Manchester students win international award for their alcohol patch invention
A group of young scientists from The University of Manchester are celebrating, after winning a major international competition for their invention of a cutting-edge alcohol detector.
The ‘AlcoPatch’ detects alcohol in sweat, and contains a colour patch which indicates the level of alcohol consumed by the wearer. Its inventors hope that the patch will be used in the future as an ‘affordable, personal intoxication awareness tool’ to test blood alcohol levels.
The group - made up of six biologists, two engineers, a maths student and a linguistics student - spent the summer perfecting their design under the supervision of Professors Eriko Takano and Rainer Breitling at the University’s Manchester Institute of Biotechnology (MIB), and then entered the project into last month’s prestigious iGEM international world championship in synthetic biology in Boston, USA.
The team received financial support from the MIB, Manchester Enterprise Centre, the industrial biotechnology networks IBCarb and BioProNET, Tokyo Chemical Industry UK Ltd, and all three faculties of the University, which made their trip to Boston possible. A large number of industry sponsors helped with generous donations of reagents, loans of high-performance lab equipment, and free DNA synthesis.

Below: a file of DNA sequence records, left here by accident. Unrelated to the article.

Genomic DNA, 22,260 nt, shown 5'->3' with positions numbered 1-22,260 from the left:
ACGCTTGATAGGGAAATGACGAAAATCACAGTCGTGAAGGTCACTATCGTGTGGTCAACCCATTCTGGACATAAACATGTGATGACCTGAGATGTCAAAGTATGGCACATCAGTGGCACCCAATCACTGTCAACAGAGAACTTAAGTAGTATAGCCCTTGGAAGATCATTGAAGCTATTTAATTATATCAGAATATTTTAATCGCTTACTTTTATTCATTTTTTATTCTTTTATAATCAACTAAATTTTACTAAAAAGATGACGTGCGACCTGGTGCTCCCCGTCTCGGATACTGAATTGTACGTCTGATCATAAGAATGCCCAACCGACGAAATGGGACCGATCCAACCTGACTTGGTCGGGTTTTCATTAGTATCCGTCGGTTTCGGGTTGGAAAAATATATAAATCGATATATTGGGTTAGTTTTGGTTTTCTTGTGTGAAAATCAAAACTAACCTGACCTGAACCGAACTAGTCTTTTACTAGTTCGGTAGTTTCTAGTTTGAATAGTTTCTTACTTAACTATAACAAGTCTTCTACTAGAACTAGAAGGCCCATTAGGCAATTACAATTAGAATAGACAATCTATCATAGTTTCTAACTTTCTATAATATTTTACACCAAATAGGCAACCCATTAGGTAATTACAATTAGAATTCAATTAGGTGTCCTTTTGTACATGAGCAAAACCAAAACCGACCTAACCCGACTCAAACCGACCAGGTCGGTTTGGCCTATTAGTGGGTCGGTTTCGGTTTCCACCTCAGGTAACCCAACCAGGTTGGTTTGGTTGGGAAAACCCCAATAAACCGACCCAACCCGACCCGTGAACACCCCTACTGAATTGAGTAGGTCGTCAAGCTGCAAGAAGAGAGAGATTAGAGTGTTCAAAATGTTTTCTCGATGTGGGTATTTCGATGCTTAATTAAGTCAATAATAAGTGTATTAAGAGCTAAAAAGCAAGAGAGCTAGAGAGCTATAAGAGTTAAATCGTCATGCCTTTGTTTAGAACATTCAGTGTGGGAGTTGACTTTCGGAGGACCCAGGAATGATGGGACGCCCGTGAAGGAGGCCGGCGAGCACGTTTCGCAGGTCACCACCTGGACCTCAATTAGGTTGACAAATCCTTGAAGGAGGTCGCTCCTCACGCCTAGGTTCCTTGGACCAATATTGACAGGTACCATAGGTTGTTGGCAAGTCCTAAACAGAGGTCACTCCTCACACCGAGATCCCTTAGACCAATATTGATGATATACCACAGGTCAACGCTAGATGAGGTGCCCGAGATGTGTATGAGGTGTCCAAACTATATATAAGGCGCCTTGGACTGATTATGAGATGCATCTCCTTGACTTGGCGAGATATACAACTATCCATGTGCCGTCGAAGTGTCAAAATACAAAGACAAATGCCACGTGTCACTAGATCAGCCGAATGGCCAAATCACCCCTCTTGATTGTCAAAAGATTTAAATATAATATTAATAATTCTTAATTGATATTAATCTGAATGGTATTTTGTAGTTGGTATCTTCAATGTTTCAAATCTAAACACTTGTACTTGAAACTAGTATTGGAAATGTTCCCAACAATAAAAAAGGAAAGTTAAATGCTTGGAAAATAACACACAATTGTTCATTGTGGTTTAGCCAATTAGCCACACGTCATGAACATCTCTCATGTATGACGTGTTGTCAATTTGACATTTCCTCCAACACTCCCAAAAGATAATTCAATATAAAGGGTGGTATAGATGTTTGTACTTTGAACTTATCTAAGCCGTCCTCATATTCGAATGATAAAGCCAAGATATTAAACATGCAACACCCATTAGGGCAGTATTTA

They competed against 300 other student teams from around the world and won a gold medal, as well as scooping the special award for 'Best Computational Model' – and were also shortlisted for the 'Best Education and Public Engagement' award.
In January when we first came up with this idea, we were brainstorming, and as we are surrounded by students, we thought it could be a useful tool. It could be really useful for people for things like knowing if it’s safe to drive after drinking.
“One of the great achievements of the iGEM team this year was that they talked extensively to the Manchester community to find out how their project could make a real difference, and they brought this information back to the laboratory to decide which experiments to do. They didn't just care about genes and microbes, but also were thinking hard about the impact of their science on the wider world.” said Professor of Synthetic Biology Eriko Takano, who supervised the students when they developed the AlcoPatch.
Professor of Systems Biology Rainer Breitling, who advised on the computational modelling that helped the students with their experimental designs, added “The team was very interdisciplinary this year, with students from all three faculties at the University of Manchester coming together to do some very advanced genetic engineering. Their diverse background allowed the team to apply some really sophisticated technologies to their project, building a unique computational model to predict how to best design their biological system, so that they could optimise the experiments.”
I am delighted by the fantastic success of our students in this important international competition. This coincides with the release of data from HEFCE showing that the university tops the list for start-up companies, a major event in Manchester for young entrepreneurs, and Innovate UK’s national conference here in Manchester this week.